And God doesn't stop with animals. He says verse 5, "From every man's brother I will require the life of man". Man is included in this. Every man. From every man's brother, and that is an allusion to Cain killing Abel. And by the way, at the time he said this, there was only one father and three brothers. Killing a man is serious. Killing your brother is serious. "And I will require the life of man". Exodus 21:12, "He who strikes a man so that he dies shall surely be put to death". 

Now, look at this sentence in verse 6, "Whoever sheds man's blood, by man his blood shall be shed". That very precise sentence is given in what's called a lapidary style. It is a keyostic parallelism. What does that mean? It repeats in the second half of the sentence every word in the first half in reverse order. "Whoever sheds man's blood, by man his blood shall be shed". It's said that way so that it might be remembered. This is the law of lex talionis, the law of retaliation. "An eye for an eye, a tooth for a tooth" as Exodus 21 says it. If you shed man's blood, that means you murder somebody. By man, at the hands of man, your blood shall be shed. This is not personal vengeance, this is simply the responsibility of humanity. By man in the humanity sense. If you kill someone, your life will be taken by man. The agency then is man. Under divine mandate. He is the instrument of God's vengeance, in human society, on murderers.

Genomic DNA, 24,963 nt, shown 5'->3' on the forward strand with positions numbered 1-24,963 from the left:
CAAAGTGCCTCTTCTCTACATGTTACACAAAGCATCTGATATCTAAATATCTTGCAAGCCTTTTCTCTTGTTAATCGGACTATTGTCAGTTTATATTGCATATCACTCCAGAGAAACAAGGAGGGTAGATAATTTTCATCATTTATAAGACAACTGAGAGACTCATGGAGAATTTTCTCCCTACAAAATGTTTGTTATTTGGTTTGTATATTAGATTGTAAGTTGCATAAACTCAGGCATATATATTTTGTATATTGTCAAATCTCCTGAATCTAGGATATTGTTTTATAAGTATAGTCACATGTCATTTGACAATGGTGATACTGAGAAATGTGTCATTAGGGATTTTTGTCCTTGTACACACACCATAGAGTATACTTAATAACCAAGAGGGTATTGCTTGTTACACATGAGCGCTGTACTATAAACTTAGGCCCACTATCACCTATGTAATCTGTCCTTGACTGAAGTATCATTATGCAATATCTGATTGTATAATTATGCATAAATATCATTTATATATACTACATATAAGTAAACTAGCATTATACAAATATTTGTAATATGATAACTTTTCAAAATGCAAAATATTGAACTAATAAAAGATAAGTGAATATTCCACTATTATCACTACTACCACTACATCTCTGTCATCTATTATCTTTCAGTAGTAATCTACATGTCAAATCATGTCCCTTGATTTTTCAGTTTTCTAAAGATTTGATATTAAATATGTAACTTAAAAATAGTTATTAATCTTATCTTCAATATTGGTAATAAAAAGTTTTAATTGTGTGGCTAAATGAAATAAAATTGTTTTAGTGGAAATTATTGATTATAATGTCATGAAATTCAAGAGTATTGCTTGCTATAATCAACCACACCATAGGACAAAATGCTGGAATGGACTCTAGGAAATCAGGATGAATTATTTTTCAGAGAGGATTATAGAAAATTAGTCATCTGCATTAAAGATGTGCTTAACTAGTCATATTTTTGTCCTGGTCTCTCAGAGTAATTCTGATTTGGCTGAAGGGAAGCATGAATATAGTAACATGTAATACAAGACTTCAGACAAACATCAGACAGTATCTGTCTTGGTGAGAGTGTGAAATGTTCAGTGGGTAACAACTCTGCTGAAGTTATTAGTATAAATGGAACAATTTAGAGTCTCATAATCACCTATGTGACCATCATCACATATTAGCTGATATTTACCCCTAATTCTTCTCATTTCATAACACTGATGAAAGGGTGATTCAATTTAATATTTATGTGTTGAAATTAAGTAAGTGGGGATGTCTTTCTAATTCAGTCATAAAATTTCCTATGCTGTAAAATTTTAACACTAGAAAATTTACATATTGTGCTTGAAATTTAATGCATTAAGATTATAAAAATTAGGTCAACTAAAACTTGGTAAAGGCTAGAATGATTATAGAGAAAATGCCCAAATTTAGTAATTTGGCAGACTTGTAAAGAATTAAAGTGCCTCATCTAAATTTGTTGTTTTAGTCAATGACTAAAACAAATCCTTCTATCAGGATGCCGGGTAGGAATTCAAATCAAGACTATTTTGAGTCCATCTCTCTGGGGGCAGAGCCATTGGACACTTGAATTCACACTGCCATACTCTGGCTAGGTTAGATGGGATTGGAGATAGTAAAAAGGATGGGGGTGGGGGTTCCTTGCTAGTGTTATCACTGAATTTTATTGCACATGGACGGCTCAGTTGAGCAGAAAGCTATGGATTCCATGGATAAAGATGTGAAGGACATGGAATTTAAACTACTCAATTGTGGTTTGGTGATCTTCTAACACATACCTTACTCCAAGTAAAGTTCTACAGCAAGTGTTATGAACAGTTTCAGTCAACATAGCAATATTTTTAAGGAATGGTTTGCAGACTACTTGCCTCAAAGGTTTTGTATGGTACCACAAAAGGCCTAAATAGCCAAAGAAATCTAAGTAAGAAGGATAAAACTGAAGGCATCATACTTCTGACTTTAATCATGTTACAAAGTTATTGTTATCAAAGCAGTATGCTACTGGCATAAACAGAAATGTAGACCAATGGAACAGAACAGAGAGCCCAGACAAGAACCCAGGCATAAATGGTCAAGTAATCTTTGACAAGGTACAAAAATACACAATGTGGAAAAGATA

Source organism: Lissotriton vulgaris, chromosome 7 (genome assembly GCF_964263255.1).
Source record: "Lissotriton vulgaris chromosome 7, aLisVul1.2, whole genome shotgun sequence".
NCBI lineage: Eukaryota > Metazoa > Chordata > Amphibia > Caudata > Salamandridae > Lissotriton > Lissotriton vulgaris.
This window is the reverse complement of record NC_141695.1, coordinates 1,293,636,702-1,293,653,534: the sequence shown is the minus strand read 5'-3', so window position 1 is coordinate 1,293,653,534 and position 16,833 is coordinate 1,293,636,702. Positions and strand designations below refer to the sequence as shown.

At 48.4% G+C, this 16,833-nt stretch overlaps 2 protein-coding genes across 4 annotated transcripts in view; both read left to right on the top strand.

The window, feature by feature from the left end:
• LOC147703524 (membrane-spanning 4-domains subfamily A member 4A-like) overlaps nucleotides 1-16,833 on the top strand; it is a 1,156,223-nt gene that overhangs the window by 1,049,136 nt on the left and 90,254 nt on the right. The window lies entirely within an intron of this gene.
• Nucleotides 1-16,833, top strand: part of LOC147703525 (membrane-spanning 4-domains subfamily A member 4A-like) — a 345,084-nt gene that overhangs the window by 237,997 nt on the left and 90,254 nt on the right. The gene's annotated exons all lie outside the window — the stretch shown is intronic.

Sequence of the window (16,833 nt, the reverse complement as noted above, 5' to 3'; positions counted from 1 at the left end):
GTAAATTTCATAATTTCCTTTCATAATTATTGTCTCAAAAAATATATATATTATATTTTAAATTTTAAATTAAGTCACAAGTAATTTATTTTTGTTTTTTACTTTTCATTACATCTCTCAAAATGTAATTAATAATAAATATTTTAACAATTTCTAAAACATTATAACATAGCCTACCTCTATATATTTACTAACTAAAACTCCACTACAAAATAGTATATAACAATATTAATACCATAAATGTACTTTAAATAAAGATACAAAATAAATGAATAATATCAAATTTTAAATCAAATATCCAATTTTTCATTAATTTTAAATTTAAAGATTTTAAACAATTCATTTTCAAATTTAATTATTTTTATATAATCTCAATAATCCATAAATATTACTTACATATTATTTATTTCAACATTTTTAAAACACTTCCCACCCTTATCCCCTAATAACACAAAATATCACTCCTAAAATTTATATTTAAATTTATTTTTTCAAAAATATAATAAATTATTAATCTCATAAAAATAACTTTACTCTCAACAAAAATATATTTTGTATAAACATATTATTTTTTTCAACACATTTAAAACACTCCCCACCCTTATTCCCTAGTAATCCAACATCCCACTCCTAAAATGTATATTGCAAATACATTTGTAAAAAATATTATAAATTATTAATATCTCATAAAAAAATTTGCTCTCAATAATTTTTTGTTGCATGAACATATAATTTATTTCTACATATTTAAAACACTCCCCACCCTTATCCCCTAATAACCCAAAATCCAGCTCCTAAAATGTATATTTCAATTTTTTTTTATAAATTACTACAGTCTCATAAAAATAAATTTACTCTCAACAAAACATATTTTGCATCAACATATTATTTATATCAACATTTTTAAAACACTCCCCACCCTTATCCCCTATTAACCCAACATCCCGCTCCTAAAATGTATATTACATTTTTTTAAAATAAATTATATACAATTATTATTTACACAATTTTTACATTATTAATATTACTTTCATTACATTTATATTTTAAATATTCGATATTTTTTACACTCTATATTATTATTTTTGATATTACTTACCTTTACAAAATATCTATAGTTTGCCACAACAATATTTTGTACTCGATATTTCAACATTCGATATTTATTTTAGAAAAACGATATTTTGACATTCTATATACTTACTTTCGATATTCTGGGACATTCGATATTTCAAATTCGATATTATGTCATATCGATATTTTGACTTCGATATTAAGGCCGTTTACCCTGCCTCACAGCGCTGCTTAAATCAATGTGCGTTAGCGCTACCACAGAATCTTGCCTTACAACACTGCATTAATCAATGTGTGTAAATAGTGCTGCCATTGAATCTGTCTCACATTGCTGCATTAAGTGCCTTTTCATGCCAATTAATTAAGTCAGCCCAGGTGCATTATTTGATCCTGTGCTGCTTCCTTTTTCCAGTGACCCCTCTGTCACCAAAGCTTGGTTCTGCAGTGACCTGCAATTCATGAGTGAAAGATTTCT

Then said Jesus unto him, Put up again thy sword into his place: for all they that take the sword shall perish with the sword (Matthew 26:52, King James Version)